Children, teens face significant pressures that could affect mental health
When it comes to today’s youth, many are overwhelmed with social, school, athletic and cultural pressures. However, too much stress and worrying can be problematic for children and teens. That’s especially true when anxiety starts to get in the way of everyday life, and begins to affect a child’s mental health.
Anabel Basulto, a licensed marriage and family therapist with Kaiser Permanente Southern California, says while progress has been made in reducing the stigma of mental health conditions, it can be especially challenging for children and teens to open up about depression, anxiety or other mental health conditions.
The increased exposure to technology has contributed to the stress children and teens face today,” Basulto said. Social media websites that provide information on real time about activities and self-image serve as a means to measure if you are accepted. Acceptance is an important part of adolescent development, and to be left out can be a symbol of rejection. As a result, children and teens internalize this as rejection, which leads to depression and anxiety.
In addition, Basulto added the increased use of filters and photoshop leads to an unrealistic way of how one should look. For example, the use of celebrity social media and taking the perfect “selfie” make children and teens idolize and seek the perfect look. There has been an increase of depression, anxiety and eating disorder due to the inability to match of what social media defines as beautiful. This can result in changes in mood, increased irritability and issues with self-esteem.
“Periodic bad moods or mood swings can be normal in kids, especially teens,” Basulto explained. “When it goes beyond a temporary phase or an occasional event, it can be a sign of something more serious, such as a mental health condition that requires attention.”
According to a recent Pew Research study, seven in 10 teens say anxiety and depression are major problems among their peers. Half of all chronic mental health conditions begins by age 14, including three-quarters by age 24. Reaching them early and providing interventions is critical to improving the mental health of children.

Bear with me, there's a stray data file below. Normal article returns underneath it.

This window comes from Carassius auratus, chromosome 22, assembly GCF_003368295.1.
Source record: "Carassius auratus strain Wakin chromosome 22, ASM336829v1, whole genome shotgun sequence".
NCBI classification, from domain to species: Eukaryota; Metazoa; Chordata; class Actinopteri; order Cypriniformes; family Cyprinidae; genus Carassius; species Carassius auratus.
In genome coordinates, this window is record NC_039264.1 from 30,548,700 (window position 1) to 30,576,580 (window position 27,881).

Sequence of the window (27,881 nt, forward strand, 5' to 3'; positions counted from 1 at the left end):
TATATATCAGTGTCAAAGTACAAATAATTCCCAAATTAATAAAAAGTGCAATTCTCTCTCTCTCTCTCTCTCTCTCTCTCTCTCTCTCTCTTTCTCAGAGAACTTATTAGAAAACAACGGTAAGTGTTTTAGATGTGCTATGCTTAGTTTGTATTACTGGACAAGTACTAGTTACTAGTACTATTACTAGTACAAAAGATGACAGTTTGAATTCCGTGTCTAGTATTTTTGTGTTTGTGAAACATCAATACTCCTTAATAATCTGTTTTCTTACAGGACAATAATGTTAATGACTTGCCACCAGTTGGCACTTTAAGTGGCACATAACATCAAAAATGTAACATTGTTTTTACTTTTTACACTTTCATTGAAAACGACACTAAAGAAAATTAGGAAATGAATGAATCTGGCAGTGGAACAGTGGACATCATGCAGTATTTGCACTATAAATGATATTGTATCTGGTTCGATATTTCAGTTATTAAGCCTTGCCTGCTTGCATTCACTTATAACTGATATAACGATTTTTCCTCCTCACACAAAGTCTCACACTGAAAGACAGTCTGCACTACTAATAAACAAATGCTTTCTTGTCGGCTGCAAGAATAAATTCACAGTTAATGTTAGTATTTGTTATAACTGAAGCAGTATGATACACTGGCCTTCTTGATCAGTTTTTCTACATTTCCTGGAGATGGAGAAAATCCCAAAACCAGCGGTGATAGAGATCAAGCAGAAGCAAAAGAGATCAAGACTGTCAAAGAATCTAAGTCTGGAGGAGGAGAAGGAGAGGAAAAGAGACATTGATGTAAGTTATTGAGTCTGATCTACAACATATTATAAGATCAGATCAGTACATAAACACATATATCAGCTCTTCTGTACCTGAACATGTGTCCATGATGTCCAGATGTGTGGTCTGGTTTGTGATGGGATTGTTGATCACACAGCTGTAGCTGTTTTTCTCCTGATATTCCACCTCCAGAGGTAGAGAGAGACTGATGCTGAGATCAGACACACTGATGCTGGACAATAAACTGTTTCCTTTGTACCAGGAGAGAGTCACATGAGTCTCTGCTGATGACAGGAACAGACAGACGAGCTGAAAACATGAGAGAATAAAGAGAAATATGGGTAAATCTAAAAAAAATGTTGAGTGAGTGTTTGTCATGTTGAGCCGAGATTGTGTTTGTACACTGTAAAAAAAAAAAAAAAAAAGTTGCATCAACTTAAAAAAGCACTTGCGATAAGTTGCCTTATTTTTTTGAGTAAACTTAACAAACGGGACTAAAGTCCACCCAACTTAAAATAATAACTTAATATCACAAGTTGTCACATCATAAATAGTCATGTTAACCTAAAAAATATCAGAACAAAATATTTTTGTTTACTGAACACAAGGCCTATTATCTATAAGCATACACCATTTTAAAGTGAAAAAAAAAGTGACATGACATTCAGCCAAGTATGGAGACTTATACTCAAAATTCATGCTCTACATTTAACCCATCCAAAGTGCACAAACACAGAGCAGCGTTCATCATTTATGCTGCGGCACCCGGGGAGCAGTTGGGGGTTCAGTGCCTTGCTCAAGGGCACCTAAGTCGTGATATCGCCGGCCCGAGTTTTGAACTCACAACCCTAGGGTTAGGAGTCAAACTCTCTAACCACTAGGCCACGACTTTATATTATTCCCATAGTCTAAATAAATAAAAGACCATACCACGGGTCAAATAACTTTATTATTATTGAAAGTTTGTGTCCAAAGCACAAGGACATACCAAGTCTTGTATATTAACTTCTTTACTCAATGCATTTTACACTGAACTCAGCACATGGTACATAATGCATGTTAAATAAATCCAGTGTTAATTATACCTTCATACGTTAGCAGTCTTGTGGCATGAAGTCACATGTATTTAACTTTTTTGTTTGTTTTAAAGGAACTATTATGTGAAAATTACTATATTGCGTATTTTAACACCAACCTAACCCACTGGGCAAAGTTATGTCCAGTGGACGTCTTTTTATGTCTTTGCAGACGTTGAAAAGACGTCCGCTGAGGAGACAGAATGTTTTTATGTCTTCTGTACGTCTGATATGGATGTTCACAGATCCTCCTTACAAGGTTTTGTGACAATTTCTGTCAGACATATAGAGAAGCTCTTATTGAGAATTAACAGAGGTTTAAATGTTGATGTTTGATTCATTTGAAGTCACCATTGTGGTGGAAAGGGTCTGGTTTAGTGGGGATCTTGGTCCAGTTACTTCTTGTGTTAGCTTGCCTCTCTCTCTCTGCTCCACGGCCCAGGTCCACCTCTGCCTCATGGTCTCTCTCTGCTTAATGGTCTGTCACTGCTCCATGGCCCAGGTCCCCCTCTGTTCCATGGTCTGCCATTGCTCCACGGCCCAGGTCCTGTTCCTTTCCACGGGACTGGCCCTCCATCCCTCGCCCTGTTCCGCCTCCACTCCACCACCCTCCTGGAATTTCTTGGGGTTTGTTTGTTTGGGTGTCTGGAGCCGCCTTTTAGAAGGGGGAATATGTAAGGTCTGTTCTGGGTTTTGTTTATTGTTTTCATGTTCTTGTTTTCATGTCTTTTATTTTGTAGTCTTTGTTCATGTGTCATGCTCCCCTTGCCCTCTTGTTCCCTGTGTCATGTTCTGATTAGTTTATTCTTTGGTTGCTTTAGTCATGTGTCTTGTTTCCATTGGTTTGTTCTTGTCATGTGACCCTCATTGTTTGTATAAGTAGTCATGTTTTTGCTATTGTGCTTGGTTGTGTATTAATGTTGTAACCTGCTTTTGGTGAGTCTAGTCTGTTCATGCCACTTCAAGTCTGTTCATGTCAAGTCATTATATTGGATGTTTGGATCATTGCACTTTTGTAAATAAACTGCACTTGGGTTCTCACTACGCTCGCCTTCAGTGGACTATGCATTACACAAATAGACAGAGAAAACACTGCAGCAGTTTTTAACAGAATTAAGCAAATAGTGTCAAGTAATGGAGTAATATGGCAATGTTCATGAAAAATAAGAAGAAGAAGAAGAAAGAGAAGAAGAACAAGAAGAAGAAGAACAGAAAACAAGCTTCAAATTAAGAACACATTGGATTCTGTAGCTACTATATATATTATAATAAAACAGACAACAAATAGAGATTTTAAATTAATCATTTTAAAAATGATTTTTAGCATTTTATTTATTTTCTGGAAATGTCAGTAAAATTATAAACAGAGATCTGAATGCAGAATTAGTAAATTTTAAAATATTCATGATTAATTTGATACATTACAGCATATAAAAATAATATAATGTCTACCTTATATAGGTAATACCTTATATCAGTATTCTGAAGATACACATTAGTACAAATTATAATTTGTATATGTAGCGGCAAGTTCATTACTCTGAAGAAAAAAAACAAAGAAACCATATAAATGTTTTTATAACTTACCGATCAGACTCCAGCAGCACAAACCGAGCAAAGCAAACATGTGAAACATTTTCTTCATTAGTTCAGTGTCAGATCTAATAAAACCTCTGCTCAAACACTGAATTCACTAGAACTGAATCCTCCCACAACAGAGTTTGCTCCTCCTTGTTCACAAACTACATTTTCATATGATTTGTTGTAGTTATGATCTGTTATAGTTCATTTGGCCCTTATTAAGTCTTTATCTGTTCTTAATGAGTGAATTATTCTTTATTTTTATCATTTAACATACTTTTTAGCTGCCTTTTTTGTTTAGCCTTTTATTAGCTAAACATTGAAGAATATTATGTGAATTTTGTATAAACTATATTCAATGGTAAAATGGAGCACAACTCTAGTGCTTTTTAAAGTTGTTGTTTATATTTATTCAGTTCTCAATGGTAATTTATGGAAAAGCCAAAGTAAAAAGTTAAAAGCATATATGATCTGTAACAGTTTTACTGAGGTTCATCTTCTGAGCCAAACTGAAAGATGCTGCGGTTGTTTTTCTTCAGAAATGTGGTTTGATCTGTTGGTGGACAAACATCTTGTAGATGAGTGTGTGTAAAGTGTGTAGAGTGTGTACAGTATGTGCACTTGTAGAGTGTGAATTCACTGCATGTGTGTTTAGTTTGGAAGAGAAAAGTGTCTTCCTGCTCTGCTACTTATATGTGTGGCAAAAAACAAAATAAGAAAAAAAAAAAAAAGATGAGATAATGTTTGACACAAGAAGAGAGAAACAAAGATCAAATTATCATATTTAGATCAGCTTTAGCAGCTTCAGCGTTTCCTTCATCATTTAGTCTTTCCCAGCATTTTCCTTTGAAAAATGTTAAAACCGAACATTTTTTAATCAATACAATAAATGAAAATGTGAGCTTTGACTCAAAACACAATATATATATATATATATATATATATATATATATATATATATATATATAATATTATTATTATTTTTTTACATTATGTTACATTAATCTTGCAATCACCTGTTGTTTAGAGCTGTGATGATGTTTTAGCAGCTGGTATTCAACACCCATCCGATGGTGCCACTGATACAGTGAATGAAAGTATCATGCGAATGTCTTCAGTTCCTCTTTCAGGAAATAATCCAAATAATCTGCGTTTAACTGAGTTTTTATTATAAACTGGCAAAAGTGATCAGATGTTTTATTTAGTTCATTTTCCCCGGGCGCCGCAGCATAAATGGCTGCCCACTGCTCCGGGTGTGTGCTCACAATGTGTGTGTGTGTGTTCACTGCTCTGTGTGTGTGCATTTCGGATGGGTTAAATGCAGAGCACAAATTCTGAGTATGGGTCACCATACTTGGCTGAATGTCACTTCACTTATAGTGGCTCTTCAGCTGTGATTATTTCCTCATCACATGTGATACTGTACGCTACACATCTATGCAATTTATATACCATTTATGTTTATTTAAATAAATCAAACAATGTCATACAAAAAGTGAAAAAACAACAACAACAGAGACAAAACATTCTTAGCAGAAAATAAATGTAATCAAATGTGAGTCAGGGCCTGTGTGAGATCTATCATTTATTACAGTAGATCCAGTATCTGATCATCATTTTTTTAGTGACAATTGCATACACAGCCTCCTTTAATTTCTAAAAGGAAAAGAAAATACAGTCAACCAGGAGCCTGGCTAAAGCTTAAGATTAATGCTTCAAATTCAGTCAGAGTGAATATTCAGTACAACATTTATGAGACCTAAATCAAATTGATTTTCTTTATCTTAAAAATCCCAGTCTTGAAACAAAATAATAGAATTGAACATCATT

“While conversations around mental health conditions continue to increase as there’s less stigma, these issues can still be challenging to address, especially for a parent,” Basulto said.
Basulto provided these helpful tips for parents and/or loved ones to start a conversation with their children regarding mental health issues:
Speak with your child or teen on their level based on their age. Let him or her know you are concerned and then just listen. Ask questions based on what they say and listen some more.
Be present. Sometimes just being in the same room sends a message that you are available if they need to talk. If they start to talk, put down what you are doing to signal you want to hear what they have to say.
Empathize. Don’t dismiss what they are feeling. Show them you understand what they are going through and that you are there to help. Remain respectful and offer hope.
Assess how they are doing at home, school and socially. While problems in any one of these areas may be cause for concern, problems in two or more may indicate that it’s time to get some professional help.
Talk to your pediatrician. If necessary, seek a diagnosis and discuss an appropriate care plan. Treatment can vary based on severity of symptoms, but can include counseling, behavioral therapy, support groups and/or medication.
“Whether a child is dealing with depression or anxiety — or both — it’s important to let them know they’re not alone, and that help is available,” Basulto said. “This can help encourage children to talk about what they’re experiencing in order to ensure they receive effective treatment.”
Contributed by Kaiser Permanente.